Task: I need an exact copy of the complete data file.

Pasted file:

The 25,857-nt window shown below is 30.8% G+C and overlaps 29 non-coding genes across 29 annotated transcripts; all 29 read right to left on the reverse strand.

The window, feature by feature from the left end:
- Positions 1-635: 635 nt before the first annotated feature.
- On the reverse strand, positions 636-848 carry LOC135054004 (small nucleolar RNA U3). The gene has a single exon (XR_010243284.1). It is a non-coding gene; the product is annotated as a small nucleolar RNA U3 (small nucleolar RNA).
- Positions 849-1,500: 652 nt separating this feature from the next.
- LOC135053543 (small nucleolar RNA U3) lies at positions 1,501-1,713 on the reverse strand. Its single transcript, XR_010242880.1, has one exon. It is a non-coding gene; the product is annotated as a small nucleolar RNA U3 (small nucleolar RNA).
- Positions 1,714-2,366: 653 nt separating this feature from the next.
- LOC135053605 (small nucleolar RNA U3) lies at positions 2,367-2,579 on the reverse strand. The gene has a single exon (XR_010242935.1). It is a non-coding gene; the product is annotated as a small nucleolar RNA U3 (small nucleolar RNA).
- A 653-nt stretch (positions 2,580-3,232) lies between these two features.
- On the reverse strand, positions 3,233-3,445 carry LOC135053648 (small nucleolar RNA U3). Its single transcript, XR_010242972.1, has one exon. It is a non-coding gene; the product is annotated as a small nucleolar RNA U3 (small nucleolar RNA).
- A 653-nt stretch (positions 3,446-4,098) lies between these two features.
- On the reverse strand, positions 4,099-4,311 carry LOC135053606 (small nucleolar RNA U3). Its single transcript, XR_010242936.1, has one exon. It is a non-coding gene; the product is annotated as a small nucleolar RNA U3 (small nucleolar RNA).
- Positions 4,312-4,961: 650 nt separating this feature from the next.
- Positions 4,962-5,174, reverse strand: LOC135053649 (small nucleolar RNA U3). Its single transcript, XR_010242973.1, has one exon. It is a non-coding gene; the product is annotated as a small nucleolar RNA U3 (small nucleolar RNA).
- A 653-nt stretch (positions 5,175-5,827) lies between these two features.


The 25,857-nt window shown below is 30.8% G+C and overlaps 29 non-coding genes across 29 annotated transcripts; all 29 read right to left on the reverse strand.

The window, feature by feature from the left end:
- Positions 1-635: 635 nt before the first annotated feature.
- On the reverse strand, positions 636-848 carry LOC135054004 (small nucleolar RNA U3). The gene has a single exon (XR_010243284.1). It is a non-coding gene; the product is annotated as a small nucleolar RNA U3 (small nucleolar RNA).
- Positions 849-1,500: 652 nt separating this feature from the next.
- LOC135053543 (small nucleolar RNA U3) lies at positions 1,501-1,713 on the reverse strand. Its single transcript, XR_010242880.1, has one exon. It is a non-coding gene; the product is annotated as a small nucleolar RNA U3 (small nucleolar RNA).
- Positions 1,714-2,366: 653 nt separating this feature from the next.
- LOC135053605 (small nucleolar RNA U3) lies at positions 2,367-2,579 on the reverse strand. The gene has a single exon (XR_010242935.1). It is a non-coding gene; the product is annotated as a small nucleolar RNA U3 (small nucleolar RNA).
- A 653-nt stretch (positions 2,580-3,232) lies between these two features.
- On the reverse strand, positions 3,233-3,445 carry LOC135053648 (small nucleolar RNA U3). Its single transcript, XR_010242972.1, has one exon. It is a non-coding gene; the product is annotated as a small nucleolar RNA U3 (small nucleolar RNA).
- A 653-nt stretch (positions 3,446-4,098) lies between these two features.
- On the reverse strand, positions 4,099-4,311 carry LOC135053606 (small nucleolar RNA U3). Its single transcript, XR_010242936.1, has one exon. It is a non-coding gene; the product is annotated as a small nucleolar RNA U3 (small nucleolar RNA).
- Positions 4,312-4,961: 650 nt separating this feature from the next.
- Positions 4,962-5,174, reverse strand: LOC135053649 (small nucleolar RNA U3). Its single transcript, XR_010242973.1, has one exon. It is a non-coding gene; the product is annotated as a small nucleolar RNA U3 (small nucleolar RNA).
- A 653-nt stretch (positions 5,175-5,827) lies between these two features.